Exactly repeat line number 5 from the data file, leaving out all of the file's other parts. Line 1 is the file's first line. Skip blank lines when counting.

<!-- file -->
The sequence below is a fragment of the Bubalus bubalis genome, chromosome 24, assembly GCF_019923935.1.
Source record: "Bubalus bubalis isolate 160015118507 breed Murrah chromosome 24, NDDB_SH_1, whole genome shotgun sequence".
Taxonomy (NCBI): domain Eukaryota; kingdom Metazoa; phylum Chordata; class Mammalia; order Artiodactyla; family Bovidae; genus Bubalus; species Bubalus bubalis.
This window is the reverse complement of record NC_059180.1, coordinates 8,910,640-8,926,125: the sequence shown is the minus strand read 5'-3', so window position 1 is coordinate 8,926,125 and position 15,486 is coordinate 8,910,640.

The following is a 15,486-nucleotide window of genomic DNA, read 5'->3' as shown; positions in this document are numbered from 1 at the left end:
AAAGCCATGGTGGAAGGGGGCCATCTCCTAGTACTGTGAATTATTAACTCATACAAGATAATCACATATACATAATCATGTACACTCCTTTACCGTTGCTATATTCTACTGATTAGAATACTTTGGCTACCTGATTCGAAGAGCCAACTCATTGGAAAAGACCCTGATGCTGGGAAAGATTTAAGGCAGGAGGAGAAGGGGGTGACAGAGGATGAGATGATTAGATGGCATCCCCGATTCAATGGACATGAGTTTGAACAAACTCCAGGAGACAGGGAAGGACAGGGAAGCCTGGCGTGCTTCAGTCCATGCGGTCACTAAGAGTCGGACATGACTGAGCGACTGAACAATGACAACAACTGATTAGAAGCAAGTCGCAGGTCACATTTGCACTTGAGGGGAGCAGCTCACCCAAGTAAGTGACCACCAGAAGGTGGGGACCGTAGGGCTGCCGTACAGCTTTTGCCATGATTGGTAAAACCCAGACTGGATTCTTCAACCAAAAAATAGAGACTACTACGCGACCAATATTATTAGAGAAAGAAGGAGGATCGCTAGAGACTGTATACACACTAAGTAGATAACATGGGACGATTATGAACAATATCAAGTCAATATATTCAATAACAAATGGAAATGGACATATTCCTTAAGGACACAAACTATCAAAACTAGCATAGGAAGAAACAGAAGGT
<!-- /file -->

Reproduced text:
The following is a 15,486-nucleotide window of genomic DNA, read 5'->3' as shown; positions in this document are numbered from 1 at the left end: